But I'm also of the growing opinion that a hospital is the last place I'd want to go if I was actually sick.

Last night Kelly asked me if I think a Higher Power is acting on behalf of Leda and when I answered yes she laughed a little because I'm not spiritual. I corrected her--I'm not religious. I don't like when things get institutionalized. I don't like when people or organizations resist change.

And a little lot of what we're experiencing in the NICU has to do with simple human traits. We're set in our ways and we're flawed people. The hospital is no different. Leda's care and our experience as parents has so much to do with who her nurse is for 12 hours or 8 hours. The o…

Preemie awareness

November will be Prematurity Awareness Month and Nov 17, the day before Leda's due date, is World Prematurity Day. Worldwide every year, 13 million babies are born early and 500,000 of them are in the US. That's 1 in 8 and the rate has risen 36% over the last 25 yrs. It costs $26 billion a year and is the #1 killer of newborns. The US receives a grade of D in premature infant care and no state receives higher than a C.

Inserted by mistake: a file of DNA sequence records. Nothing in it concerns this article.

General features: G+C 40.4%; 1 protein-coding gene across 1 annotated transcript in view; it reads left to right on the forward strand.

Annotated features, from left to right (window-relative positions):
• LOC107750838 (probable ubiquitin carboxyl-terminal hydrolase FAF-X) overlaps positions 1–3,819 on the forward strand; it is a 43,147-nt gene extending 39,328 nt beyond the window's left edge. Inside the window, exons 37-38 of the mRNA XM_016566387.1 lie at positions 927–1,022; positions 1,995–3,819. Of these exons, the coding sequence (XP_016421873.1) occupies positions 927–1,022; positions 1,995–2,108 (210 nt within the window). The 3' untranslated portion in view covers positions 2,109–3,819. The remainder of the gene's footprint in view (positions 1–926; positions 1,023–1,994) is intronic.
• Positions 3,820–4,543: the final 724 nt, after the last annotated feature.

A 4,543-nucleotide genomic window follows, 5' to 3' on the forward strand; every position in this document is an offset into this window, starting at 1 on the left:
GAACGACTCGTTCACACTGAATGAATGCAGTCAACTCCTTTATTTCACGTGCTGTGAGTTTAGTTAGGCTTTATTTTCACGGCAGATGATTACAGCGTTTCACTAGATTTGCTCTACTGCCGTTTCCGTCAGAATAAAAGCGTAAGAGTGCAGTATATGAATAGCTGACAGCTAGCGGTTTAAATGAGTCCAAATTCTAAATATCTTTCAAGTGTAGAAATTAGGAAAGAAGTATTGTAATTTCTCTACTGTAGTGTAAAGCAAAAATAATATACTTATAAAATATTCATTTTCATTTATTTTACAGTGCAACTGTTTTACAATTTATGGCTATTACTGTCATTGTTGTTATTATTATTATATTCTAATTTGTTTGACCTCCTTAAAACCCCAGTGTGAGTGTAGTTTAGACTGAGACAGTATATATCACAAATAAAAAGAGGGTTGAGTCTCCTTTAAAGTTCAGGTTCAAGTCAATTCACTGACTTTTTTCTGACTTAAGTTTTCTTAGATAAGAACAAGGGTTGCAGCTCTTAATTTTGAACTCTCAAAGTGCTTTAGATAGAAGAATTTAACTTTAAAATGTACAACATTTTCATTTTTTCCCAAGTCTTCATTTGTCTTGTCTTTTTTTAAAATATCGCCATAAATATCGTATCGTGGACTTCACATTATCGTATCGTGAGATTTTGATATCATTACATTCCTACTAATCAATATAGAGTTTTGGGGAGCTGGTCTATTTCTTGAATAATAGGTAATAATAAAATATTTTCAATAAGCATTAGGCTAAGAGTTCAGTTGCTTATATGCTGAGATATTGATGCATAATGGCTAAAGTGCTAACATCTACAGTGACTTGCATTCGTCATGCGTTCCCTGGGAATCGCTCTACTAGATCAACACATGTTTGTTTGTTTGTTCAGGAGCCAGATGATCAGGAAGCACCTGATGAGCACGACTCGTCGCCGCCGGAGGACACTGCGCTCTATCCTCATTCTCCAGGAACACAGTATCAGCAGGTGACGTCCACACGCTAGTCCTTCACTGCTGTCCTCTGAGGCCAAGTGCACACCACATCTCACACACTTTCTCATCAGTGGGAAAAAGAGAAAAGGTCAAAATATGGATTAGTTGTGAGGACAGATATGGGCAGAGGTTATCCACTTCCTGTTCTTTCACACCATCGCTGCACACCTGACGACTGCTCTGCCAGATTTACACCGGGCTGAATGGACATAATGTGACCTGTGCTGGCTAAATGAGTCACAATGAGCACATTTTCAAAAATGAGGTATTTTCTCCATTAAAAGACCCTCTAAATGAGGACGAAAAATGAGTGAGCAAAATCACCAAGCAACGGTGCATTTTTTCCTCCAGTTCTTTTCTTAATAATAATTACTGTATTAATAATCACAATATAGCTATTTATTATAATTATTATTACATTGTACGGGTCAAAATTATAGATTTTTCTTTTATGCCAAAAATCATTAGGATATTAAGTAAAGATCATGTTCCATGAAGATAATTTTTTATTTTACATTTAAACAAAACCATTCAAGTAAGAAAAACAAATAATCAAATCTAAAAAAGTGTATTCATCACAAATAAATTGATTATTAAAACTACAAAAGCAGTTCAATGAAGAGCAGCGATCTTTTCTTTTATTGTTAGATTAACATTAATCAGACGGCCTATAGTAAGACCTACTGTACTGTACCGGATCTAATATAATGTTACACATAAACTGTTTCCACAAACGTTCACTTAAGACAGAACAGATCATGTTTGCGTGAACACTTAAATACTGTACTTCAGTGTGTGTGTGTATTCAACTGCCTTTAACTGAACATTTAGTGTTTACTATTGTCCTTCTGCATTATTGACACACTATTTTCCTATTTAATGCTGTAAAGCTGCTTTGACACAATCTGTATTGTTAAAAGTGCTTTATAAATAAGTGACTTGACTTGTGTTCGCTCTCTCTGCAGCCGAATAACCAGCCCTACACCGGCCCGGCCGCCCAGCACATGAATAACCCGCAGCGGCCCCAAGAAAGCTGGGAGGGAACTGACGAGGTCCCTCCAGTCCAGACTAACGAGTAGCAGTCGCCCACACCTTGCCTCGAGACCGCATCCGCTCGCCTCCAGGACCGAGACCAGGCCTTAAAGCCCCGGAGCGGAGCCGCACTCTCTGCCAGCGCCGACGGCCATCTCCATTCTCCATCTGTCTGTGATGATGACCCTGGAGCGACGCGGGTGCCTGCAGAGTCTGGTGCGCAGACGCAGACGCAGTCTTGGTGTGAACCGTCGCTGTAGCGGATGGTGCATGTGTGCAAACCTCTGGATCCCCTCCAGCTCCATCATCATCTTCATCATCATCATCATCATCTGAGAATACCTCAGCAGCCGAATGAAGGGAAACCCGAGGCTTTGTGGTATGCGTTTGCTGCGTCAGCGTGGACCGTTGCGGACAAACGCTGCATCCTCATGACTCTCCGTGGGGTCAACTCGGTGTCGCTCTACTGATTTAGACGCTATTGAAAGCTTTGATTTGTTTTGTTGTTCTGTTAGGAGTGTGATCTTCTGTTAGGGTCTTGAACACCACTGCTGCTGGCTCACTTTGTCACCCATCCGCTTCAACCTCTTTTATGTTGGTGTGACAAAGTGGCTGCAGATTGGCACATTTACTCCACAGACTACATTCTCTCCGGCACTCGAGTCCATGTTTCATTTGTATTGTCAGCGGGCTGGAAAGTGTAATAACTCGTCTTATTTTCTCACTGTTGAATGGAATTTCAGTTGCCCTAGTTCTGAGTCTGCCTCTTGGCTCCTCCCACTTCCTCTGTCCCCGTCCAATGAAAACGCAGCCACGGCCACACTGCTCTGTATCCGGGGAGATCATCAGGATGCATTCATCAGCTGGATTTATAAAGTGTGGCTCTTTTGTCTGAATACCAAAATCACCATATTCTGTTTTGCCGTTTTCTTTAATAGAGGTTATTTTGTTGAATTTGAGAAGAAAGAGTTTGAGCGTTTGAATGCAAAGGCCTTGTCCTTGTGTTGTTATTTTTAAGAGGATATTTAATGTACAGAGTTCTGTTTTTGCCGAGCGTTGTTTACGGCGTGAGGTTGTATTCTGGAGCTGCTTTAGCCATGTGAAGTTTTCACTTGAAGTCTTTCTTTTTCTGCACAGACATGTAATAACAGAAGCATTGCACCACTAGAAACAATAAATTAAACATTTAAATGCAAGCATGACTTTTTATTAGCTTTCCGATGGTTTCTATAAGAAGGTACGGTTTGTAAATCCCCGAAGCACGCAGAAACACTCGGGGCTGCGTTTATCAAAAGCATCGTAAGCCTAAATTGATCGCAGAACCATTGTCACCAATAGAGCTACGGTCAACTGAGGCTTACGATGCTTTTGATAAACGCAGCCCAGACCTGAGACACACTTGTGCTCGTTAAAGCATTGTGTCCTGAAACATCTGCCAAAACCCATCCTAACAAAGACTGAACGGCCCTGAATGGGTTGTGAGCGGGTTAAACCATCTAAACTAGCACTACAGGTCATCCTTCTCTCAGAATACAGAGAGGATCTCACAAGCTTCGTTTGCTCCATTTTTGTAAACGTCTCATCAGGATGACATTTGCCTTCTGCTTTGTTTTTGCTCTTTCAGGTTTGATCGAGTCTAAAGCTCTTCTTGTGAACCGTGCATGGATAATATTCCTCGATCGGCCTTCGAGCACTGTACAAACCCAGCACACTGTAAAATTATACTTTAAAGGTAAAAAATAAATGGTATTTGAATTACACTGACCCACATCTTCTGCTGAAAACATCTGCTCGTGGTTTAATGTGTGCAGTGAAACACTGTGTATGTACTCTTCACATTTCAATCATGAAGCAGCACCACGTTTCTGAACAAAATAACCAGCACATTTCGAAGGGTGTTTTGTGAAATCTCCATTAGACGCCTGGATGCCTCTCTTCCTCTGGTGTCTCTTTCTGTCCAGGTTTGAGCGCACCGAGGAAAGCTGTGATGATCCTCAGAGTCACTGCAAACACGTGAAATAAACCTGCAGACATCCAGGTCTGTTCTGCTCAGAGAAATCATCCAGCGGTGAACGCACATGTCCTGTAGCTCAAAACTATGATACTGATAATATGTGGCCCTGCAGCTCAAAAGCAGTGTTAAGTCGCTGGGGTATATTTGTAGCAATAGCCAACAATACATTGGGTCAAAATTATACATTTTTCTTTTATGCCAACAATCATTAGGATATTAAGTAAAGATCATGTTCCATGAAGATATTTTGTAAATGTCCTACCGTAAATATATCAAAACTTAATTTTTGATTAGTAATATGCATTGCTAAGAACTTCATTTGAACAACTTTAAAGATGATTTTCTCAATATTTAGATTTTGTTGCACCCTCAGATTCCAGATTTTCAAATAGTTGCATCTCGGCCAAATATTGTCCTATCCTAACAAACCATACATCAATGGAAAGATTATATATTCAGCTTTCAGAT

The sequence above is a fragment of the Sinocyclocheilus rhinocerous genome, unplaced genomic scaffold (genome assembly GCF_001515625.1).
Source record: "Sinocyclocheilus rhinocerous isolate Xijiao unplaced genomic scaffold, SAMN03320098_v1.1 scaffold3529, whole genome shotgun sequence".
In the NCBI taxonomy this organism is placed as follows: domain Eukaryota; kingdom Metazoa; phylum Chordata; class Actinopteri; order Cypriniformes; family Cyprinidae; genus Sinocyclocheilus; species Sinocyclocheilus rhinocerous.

Please check out some of the following. Give if you can. Share, support, and keep the families of NICU babies in your thoughts & prayers. We're the lucky ones, but there are plenty of little Leda's friends who will be staying a lot longer or not coming home. 

March of Dimes Foundation

Preemie Voices

Graham's Foundation

Illinois Premature Infant Health Network (IPIHN)

World Prematurity Day on Facebook

What a week

Wow, it's been a little crazy. Last week's early-morning volunteering at the marathon I had no clue what was ahead. And it's funny looking at my neglected blog admin page seeing an unpublished draft about how our daughter was breech. We'll just go ahead and delete that. lol

So, little Leda was born last Monday on 10/10/11. What a great birth date. Six weeks early, but we're guessing she's just going to be the difficult one all her life. Heh.